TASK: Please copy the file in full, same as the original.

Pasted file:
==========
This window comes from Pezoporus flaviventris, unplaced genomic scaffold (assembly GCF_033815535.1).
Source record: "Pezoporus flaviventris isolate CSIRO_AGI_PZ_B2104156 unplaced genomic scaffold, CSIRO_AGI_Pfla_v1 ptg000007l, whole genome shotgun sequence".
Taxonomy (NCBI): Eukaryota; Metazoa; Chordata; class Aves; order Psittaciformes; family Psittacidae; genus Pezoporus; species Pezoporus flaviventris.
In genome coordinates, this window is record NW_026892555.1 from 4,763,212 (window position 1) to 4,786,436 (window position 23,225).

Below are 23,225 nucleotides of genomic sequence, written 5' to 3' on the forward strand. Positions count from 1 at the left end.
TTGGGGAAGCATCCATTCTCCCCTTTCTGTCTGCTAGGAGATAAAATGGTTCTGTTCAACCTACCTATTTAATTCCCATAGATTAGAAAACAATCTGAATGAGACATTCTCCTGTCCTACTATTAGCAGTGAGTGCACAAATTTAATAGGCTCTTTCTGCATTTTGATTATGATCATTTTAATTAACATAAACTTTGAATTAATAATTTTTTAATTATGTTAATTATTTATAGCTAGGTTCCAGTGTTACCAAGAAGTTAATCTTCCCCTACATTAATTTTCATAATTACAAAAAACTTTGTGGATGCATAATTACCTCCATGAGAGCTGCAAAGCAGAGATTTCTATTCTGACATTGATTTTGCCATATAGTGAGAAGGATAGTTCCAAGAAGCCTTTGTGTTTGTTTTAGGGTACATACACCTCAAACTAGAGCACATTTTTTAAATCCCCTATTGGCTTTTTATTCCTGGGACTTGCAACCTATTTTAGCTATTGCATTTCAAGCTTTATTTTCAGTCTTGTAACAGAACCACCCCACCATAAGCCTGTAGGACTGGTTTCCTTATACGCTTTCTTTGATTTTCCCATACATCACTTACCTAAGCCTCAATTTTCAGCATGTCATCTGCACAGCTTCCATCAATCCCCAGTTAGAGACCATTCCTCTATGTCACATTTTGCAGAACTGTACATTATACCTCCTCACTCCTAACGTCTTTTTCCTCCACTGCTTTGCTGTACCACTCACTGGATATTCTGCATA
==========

This window comes from Pezoporus flaviventris, unplaced genomic scaffold (assembly GCF_033815535.1).
Source record: "Pezoporus flaviventris isolate CSIRO_AGI_PZ_B2104156 unplaced genomic scaffold, CSIRO_AGI_Pfla_v1 ptg000007l, whole genome shotgun sequence".
Taxonomy (NCBI): Eukaryota; Metazoa; Chordata; class Aves; order Psittaciformes; family Psittacidae; genus Pezoporus; species Pezoporus flaviventris.
In genome coordinates, this window is record NW_026892555.1 from 4,763,212 (window position 1) to 4,786,436 (window position 23,225).

Below are 23,225 nucleotides of genomic sequence, written 5' to 3' on the forward strand. Positions count from 1 at the left end.
TTGGGGAAGCATCCATTCTCCCCTTTCTGTCTGCTAGGAGATAAAATGGTTCTGTTCAACCTACCTATTTAATTCCCATAGATTAGAAAACAATCTGAATGAGACATTCTCCTGTCCTACTATTAGCAGTGAGTGCACAAATTTAATAGGCTCTTTCTGCATTTTGATTATGATCATTTTAATTAACATAAACTTTGAATTAATAATTTTTTAATTATGTTAATTATTTATAGCTAGGTTCCAGTGTTACCAAGAAGTTAATCTTCCCCTACATTAATTTTCATAATTACAAAAAACTTTGTGGATGCATAATTACCTCCATGAGAGCTGCAAAGCAGAGATTTCTATTCTGACATTGATTTTGCCATATAGTGAGAAGGATAGTTCCAAGAAGCCTTTGTGTTTGTTTTAGGGTACATACACCTCAAACTAGAGCACATTTTTTAAATCCCCTATTGGCTTTTTATTCCTGGGACTTGCAACCTATTTTAGCTATTGCATTTCAAGCTTTATTTTCAGTCTTGTAACAGAACCACCCCACCATAAGCCTGTAGGACTGGTTTCCTTATACGCTTTCTTTGATTTTCCCATACATCACTTACCTAAGCCTCAATTTTCAGCATGTCATCTGCACAGCTTCCATCAATCCCCAGTTAGAGACCATTCCTCTATGTCACATTTTGCAGAACTGTACATTATACCTCCTCACTCCTAACGTCTTTTTCCTCCACTGCTTTGCTGTACCACTCACTGGATATTCTGCATA